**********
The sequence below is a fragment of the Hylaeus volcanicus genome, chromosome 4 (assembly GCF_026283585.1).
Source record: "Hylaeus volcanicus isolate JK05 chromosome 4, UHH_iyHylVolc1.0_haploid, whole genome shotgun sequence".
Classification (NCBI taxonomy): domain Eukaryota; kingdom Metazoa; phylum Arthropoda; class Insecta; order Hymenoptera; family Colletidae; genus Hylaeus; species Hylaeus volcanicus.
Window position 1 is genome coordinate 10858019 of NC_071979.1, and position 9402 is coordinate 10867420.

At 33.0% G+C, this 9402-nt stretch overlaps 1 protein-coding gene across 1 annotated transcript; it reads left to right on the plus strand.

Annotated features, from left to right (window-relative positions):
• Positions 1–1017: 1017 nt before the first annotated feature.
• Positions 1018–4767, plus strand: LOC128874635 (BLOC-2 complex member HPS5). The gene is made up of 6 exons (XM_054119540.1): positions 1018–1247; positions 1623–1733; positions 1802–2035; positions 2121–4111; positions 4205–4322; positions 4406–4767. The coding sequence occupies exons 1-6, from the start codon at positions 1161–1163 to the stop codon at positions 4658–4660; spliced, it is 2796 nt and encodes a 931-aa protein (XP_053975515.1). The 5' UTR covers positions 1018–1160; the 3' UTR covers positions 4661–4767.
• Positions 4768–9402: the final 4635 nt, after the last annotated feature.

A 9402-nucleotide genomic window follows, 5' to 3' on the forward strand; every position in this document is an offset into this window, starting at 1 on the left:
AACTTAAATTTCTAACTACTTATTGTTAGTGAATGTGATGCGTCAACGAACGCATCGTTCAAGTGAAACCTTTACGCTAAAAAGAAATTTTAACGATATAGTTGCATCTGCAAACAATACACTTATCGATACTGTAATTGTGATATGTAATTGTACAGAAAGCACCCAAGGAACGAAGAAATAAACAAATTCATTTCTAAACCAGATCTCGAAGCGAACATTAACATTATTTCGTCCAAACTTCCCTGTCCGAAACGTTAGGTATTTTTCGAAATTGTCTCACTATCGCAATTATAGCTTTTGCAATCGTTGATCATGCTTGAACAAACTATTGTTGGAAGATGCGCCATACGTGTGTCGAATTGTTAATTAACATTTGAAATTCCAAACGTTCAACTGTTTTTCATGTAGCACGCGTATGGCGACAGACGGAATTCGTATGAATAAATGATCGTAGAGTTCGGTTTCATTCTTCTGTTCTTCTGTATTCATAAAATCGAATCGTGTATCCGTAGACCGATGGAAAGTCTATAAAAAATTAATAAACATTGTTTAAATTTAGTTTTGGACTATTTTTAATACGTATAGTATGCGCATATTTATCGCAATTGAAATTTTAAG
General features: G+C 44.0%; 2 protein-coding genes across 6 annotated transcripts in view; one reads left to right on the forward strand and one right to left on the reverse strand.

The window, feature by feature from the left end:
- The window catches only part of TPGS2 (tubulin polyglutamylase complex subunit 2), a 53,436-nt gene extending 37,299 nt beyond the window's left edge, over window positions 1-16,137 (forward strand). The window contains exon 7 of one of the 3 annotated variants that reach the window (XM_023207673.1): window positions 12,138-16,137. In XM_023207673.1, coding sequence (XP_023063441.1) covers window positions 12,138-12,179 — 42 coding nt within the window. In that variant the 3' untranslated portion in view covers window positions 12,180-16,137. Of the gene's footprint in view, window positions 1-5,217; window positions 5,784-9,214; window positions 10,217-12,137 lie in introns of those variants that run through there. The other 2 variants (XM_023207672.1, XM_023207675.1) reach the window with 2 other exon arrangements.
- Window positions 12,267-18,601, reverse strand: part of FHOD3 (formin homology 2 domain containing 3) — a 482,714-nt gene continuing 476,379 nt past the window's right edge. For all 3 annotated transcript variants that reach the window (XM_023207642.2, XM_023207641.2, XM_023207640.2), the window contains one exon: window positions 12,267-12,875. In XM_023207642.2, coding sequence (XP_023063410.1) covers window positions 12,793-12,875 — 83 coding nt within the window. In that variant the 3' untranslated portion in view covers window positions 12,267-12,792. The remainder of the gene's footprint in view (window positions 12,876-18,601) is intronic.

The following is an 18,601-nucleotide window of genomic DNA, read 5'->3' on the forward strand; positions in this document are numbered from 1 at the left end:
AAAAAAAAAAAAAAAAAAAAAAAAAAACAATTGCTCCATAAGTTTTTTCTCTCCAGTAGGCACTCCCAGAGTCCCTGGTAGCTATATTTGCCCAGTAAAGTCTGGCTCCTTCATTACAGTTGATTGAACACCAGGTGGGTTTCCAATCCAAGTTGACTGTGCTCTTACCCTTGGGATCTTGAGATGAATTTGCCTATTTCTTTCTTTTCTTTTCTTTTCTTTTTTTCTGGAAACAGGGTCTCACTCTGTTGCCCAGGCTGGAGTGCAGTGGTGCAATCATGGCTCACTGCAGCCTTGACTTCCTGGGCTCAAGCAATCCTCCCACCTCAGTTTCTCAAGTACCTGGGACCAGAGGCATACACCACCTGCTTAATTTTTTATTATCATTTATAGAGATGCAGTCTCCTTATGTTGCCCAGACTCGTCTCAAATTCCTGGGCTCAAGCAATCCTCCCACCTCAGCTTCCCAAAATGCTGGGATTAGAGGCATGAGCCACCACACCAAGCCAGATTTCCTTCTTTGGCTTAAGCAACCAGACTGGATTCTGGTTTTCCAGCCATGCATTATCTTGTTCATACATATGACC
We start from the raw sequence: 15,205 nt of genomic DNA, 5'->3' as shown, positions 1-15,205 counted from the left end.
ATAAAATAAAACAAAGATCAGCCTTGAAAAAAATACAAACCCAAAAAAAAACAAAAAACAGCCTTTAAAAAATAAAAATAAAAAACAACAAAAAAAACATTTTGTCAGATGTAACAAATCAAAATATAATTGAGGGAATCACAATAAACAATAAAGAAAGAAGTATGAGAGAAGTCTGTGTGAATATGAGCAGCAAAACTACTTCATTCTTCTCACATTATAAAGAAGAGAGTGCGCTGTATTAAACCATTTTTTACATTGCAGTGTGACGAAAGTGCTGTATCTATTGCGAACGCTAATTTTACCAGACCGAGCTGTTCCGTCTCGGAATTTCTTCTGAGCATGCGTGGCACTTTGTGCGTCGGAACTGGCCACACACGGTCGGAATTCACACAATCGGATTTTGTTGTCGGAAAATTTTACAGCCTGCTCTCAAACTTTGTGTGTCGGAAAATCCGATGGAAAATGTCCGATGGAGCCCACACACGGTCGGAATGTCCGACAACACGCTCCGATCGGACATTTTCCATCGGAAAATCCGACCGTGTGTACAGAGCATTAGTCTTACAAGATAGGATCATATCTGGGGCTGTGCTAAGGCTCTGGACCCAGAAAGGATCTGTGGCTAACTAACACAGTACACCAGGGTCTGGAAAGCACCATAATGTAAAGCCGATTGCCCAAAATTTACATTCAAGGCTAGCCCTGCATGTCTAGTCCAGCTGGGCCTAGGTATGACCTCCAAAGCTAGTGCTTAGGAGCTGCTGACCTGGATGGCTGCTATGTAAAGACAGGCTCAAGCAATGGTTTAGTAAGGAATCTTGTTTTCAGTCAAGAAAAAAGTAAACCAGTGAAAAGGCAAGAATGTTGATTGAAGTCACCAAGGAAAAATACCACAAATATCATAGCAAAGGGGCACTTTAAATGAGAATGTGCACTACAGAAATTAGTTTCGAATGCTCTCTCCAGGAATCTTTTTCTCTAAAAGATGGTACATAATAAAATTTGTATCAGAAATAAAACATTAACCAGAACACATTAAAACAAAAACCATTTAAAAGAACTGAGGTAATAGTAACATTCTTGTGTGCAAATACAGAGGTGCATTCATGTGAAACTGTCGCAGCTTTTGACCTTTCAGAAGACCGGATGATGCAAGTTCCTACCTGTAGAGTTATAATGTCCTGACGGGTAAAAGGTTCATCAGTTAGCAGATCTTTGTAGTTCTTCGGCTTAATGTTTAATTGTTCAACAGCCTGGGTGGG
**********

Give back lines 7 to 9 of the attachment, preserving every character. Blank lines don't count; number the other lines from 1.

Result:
• Positions 1–1017: 1017 nt before the first annotated feature.
• Positions 1018–4767, plus strand: LOC128874635 (BLOC-2 complex member HPS5). The gene is made up of 6 exons (XM_054119540.1): positions 1018–1247; positions 1623–1733; positions 1802–2035; positions 2121–4111; positions 4205–4322; positions 4406–4767. The coding sequence occupies exons 1-6, from the start codon at positions 1161–1163 to the stop codon at positions 4658–4660; spliced, it is 2796 nt and encodes a 931-aa protein (XP_053975515.1). The 5' UTR covers positions 1018–1160; the 3' UTR covers positions 4661–4767.
• Positions 4768–9402: the final 4635 nt, after the last annotated feature.